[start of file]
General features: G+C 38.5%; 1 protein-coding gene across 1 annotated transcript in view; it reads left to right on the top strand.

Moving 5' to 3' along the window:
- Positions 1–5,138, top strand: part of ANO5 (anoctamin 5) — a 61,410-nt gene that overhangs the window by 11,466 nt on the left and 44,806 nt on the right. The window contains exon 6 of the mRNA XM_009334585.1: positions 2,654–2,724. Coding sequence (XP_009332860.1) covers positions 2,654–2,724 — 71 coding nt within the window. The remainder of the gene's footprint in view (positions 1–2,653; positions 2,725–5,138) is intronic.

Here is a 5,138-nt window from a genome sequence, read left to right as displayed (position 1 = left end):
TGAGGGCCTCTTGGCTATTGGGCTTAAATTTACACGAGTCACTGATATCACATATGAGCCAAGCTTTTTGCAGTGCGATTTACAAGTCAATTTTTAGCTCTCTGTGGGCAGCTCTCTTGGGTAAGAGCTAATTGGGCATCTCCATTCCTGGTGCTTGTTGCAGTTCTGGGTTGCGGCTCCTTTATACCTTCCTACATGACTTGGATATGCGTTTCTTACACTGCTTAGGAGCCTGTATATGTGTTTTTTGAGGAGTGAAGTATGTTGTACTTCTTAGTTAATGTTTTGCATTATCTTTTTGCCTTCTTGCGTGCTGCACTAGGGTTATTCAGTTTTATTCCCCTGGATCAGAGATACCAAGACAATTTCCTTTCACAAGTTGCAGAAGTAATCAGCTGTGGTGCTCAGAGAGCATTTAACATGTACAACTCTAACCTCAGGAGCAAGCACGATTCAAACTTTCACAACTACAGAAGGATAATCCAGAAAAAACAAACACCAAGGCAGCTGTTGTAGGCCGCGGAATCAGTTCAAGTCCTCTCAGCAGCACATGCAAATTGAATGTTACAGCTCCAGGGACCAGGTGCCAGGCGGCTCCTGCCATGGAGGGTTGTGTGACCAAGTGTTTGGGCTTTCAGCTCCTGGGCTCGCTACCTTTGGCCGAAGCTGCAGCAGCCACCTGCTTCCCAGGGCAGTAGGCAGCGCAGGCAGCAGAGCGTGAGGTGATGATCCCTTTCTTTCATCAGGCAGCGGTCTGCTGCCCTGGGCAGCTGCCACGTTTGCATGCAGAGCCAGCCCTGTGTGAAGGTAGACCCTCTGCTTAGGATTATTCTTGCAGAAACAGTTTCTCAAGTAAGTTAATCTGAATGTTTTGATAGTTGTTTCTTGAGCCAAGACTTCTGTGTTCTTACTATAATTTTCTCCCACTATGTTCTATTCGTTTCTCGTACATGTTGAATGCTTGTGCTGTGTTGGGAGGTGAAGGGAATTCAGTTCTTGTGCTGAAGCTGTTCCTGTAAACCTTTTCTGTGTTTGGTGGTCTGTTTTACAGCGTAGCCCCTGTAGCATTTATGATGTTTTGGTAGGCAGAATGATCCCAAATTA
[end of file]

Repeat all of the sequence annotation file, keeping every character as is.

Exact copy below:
General features: G+C 38.5%; 1 protein-coding gene across 1 annotated transcript in view; it reads left to right on the top strand.

Moving 5' to 3' along the window:
- Positions 1–5,138, top strand: part of ANO5 (anoctamin 5) — a 61,410-nt gene that overhangs the window by 11,466 nt on the left and 44,806 nt on the right. The window contains exon 6 of the mRNA XM_009334585.1: positions 2,654–2,724. Coding sequence (XP_009332860.1) covers positions 2,654–2,724 — 71 coding nt within the window. The remainder of the gene's footprint in view (positions 1–2,653; positions 2,725–5,138) is intronic.

Here is a 5,138-nt window from a genome sequence, read left to right as displayed (position 1 = left end):
TGAGGGCCTCTTGGCTATTGGGCTTAAATTTACACGAGTCACTGATATCACATATGAGCCAAGCTTTTTGCAGTGCGATTTACAAGTCAATTTTTAGCTCTCTGTGGGCAGCTCTCTTGGGTAAGAGCTAATTGGGCATCTCCATTCCTGGTGCTTGTTGCAGTTCTGGGTTGCGGCTCCTTTATACCTTCCTACATGACTTGGATATGCGTTTCTTACACTGCTTAGGAGCCTGTATATGTGTTTTTTGAGGAGTGAAGTATGTTGTACTTCTTAGTTAATGTTTTGCATTATCTTTTTGCCTTCTTGCGTGCTGCACTAGGGTTATTCAGTTTTATTCCCCTGGATCAGAGATACCAAGACAATTTCCTTTCACAAGTTGCAGAAGTAATCAGCTGTGGTGCTCAGAGAGCATTTAACATGTACAACTCTAACCTCAGGAGCAAGCACGATTCAAACTTTCACAACTACAGAAGGATAATCCAGAAAAAACAAACACCAAGGCAGCTGTTGTAGGCCGCGGAATCAGTTCAAGTCCTCTCAGCAGCACATGCAAATTGAATGTTACAGCTCCAGGGACCAGGTGCCAGGCGGCTCCTGCCATGGAGGGTTGTGTGACCAAGTGTTTGGGCTTTCAGCTCCTGGGCTCGCTACCTTTGGCCGAAGCTGCAGCAGCCACCTGCTTCCCAGGGCAGTAGGCAGCGCAGGCAGCAGAGCGTGAGGTGATGATCCCTTTCTTTCATCAGGCAGCGGTCTGCTGCCCTGGGCAGCTGCCACGTTTGCATGCAGAGCCAGCCCTGTGTGAAGGTAGACCCTCTGCTTAGGATTATTCTTGCAGAAACAGTTTCTCAAGTAAGTTAATCTGAATGTTTTGATAGTTGTTTCTTGAGCCAAGACTTCTGTGTTCTTACTATAATTTTCTCCCACTATGTTCTATTCGTTTCTCGTACATGTTGAATGCTTGTGCTGTGTTGGGAGGTGAAGGGAATTCAGTTCTTGTGCTGAAGCTGTTCCTGTAAACCTTTTCTGTGTTTGGTGGTCTGTTTTACAGCGTAGCCCCTGTAGCATTTATGATGTTTTGGTAGGCAGAATGATCCCAAATTA